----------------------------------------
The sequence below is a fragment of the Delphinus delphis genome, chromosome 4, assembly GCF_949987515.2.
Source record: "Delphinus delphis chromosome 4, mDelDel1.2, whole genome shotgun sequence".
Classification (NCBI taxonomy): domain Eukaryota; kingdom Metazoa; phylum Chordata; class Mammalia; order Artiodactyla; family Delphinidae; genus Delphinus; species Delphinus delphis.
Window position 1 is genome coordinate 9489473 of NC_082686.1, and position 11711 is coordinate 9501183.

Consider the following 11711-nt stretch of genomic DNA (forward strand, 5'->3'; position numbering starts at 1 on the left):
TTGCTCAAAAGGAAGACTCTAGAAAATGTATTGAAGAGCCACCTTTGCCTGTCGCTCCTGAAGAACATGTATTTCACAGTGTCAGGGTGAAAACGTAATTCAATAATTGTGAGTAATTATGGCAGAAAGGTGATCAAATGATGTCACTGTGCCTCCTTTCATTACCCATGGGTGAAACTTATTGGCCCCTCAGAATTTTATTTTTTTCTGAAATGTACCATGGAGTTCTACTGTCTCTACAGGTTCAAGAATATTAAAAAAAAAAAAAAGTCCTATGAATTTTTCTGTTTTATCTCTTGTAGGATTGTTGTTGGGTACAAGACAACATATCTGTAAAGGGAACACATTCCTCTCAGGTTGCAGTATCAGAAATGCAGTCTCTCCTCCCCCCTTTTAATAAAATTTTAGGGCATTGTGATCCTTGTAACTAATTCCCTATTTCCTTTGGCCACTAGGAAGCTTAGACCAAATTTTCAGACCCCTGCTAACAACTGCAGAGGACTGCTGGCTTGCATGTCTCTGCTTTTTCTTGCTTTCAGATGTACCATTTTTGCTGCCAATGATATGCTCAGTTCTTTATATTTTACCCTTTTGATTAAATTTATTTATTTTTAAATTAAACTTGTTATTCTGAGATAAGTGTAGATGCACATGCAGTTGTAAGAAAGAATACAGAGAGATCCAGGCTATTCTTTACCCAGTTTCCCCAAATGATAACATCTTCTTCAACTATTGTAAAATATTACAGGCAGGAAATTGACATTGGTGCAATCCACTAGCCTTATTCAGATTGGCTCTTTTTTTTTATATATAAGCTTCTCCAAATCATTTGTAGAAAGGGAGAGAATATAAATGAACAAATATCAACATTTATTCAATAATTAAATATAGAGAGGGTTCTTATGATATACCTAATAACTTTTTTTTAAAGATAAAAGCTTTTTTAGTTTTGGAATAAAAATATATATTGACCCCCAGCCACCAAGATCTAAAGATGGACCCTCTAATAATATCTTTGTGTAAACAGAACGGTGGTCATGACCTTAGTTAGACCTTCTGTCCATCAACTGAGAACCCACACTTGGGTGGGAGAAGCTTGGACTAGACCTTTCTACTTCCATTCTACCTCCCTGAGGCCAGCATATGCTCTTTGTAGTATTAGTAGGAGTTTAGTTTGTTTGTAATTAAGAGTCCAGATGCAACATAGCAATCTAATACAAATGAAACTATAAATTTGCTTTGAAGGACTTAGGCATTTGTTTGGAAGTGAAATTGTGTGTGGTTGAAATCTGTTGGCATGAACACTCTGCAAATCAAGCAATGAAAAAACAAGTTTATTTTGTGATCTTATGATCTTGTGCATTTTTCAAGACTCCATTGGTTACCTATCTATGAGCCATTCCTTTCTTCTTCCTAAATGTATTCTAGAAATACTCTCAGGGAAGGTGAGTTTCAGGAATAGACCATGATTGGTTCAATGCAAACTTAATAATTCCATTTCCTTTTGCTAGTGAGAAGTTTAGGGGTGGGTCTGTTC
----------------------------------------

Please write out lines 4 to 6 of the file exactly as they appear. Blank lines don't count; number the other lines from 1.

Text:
Window position 1 is genome coordinate 9489473 of NC_082686.1, and position 11711 is coordinate 9501183.

Consider the following 11711-nt stretch of genomic DNA (forward strand, 5'->3'; position numbering starts at 1 on the left):
TTGCTCAAAAGGAAGACTCTAGAAAATGTATTGAAGAGCCACCTTTGCCTGTCGCTCCTGAAGAACATGTATTTCACAGTGTCAGGGTGAAAACGTAATTCAATAATTGTGAGTAATTATGGCAGAAAGGTGATCAAATGATGTCACTGTGCCTCCTTTCATTACCCATGGGTGAAACTTATTGGCCCCTCAGAATTTTATTTTTTTCTGAAATGTACCATGGAGTTCTACTGTCTCTACAGGTTCAAGAATATTAAAAAAAAAAAAAAGTCCTATGAATTTTTCTGTTTTATCTCTTGTAGGATTGTTGTTGGGTACAAGACAACATATCTGTAAAGGGAACACATTCCTCTCAGGTTGCAGTATCAGAAATGCAGTCTCTCCTCCCCCCTTTTAATAAAATTTTAGGGCATTGTGATCCTTGTAACTAATTCCCTATTTCCTTTGGCCACTAGGAAGCTTAGACCAAATTTTCAGACCCCTGCTAACAACTGCAGAGGACTGCTGGCTTGCATGTCTCTGCTTTTTCTTGCTTTCAGATGTACCATTTTTGCTGCCAATGATATGCTCAGTTCTTTATATTTTACCCTTTTGATTAAATTTATTTATTTTTAAATTAAACTTGTTATTCTGAGATAAGTGTAGATGCACATGCAGTTGTAAGAAAGAATACAGAGAGATCCAGGCTATTCTTTACCCAGTTTCCCCAAATGATAACATCTTCTTCAACTATTGTAAAATATTACAGGCAGGAAATTGACATTGGTGCAATCCACTAGCCTTATTCAGATTGGCTCTTTTTTTTTATATATAAGCTTCTCCAAATCATTTGTAGAAAGGGAGAGAATATAAATGAACAAATATCAACATTTATTCAATAATTAAATATAGAGAGGGTTCTTATGATATACCTAATAACTTTTTTTTAAAGATAAAAGCTTTTTTAGTTTTGGAATAAAAATATATATTGACCCCCAGCCACCAAGATCTAAAGATGGACCCTCTAATAATATCTTTGTGTAAACAGAACGGTGGTCATGACCTTAGTTAGACCTTCTGTCCATCAACTGAGAACCCACACTTGGGTGGGAGAAGCTTGGACTAGACCTTTCTACTTCCATTCTACCTCCCTGAGGCCAGCATATGCTCTTTGTAGTATTAGTAGGAGTTTAGTTTGTTTGTAATTAAGAGTCCAGATGCAACATAGCAATCTAATACAAATGAAACTATAAATTTGCTTTGAAGGACTTAGGCATTTGTTTGGAAGTGAAATTGTGTGTGGTTGAAATCTGTTGGCATGAACACTCTGCAAATCAAGCAATGAAAAAACAAGTTTATTTTGTGATCTTATGATCTTGTGCATTTTTCAAGACTCCATTGGTTACCTATCTATGAGCCATTCCTTTCTTCTTCCTAAATGTATTCTAGAAATACTCTCAGGGAAGGTGAGTTTCAGGAATAGACCATGATTGGTTCAATGCAAACTTAATAATTCCATTTCCTTTTGCTAGTGAGAAGTTTAGGGGTGGGTCTGTTC